Characterizing Sleep and Wakefulness in the Acute Phase of Concussion in the General Population: A Naturalistic Cohort from the Toronto Concussion Study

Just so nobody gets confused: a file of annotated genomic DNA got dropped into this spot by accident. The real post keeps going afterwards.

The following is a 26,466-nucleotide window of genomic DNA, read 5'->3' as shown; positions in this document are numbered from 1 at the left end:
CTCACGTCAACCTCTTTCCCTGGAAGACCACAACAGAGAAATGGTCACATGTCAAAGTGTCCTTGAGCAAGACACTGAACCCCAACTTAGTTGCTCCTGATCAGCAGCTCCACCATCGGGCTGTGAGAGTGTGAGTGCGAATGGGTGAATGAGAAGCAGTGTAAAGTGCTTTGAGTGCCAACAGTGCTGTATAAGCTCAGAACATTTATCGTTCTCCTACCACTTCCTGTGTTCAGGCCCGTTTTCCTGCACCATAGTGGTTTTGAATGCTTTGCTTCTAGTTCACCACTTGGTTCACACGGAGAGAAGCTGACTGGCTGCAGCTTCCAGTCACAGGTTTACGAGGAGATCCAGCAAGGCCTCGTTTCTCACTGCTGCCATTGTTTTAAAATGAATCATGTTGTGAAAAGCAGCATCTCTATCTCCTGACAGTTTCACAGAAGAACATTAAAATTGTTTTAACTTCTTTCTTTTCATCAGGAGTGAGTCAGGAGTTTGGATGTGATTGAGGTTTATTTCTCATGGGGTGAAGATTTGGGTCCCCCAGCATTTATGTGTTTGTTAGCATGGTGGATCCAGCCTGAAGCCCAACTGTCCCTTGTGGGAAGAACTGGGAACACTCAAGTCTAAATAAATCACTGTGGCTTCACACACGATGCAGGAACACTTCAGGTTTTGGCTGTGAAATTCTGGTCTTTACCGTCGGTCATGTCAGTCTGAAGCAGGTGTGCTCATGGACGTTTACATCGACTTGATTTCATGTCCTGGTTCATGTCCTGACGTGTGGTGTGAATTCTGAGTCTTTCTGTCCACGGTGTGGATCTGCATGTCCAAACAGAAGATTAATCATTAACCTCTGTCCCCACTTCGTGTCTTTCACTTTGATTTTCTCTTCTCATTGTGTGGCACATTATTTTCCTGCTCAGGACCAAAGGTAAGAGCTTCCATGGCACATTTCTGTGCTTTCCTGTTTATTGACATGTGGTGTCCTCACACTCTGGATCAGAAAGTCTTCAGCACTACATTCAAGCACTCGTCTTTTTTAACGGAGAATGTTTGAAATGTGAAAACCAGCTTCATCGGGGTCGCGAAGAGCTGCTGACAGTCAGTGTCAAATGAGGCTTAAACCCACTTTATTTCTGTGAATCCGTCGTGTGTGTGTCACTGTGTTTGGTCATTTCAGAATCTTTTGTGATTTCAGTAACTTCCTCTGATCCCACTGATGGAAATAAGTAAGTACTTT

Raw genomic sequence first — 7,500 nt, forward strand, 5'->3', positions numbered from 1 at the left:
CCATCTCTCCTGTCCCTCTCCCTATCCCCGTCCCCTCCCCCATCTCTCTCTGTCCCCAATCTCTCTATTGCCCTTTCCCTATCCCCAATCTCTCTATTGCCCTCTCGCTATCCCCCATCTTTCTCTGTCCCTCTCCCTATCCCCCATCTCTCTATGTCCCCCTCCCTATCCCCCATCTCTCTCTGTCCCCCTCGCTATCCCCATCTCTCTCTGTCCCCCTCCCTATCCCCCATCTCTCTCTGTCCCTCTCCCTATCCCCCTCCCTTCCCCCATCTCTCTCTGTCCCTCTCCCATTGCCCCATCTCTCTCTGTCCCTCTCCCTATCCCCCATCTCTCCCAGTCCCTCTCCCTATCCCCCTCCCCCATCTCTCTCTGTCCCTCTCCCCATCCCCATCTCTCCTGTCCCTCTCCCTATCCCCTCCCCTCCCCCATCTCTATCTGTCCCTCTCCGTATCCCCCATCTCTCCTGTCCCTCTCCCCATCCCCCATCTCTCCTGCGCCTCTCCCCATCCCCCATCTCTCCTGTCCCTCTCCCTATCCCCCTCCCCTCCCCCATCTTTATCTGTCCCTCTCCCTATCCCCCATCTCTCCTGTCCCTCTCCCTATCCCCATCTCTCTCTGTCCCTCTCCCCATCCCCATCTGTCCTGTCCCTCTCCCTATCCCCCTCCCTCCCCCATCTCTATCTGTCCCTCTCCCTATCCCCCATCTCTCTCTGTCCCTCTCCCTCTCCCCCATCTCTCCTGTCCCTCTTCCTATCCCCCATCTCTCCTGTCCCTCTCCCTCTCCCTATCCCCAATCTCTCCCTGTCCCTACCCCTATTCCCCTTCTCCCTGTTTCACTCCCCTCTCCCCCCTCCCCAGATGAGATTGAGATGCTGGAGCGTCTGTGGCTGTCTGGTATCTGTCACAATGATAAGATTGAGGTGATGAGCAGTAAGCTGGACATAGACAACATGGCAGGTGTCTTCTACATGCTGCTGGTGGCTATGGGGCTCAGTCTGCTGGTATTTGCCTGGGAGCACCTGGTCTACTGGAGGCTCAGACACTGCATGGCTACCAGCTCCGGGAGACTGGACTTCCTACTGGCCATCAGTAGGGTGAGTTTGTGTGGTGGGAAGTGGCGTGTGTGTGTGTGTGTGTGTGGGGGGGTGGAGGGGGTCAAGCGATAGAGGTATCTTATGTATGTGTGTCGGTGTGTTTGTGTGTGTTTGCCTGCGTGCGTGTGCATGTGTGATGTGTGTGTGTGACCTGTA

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Growing literature links concussion to changes in sleep and wakefulness in humans and in rodent models. Sleep has been linked with synaptic reorganization under other conditions; however, the characterization and role of sleep after acute concussion remains poorly understood. While much research has focused on insomnia among patients with chronic or persistent concussion symptoms, there is limited understanding of sleep and acute concussion, its potential role in recovery, and associated risk factors for the development of chronic sleep disturbance. Studies to date are limited by small sample sizes of primarily athlete or military populations. Additional studies among the general population are critical to inform best practice guidelines. We examined the sleep and daytime wakefulness of 472 adults from a naturalistic general population cohort (mean age, 33.3 years, females = 60.8%) within seven days of diagnosed concussion, using a validated, condition-specific measure, the Sleep and Concussion Questionnaire. Participants identified immediate changes in sleep characterized by hypersomnia and difficulty maintaining daytime wakefulness; 35% considered these changes as moderate to severe and 79% required monitoring or follow-up. Females experienced significantly greater severity of changes in sleep compared with males. Positive correlations between severity of sleep and pain and headache were identified. Differences by sex are an important consideration for early intervention and long-term monitoring. Because sleep was compromised by pain, pain management is also an integral part of early intervention. Our findings suggest that assessment of sleep beginning in the acute stage is a critical component of concussion management in the general population.
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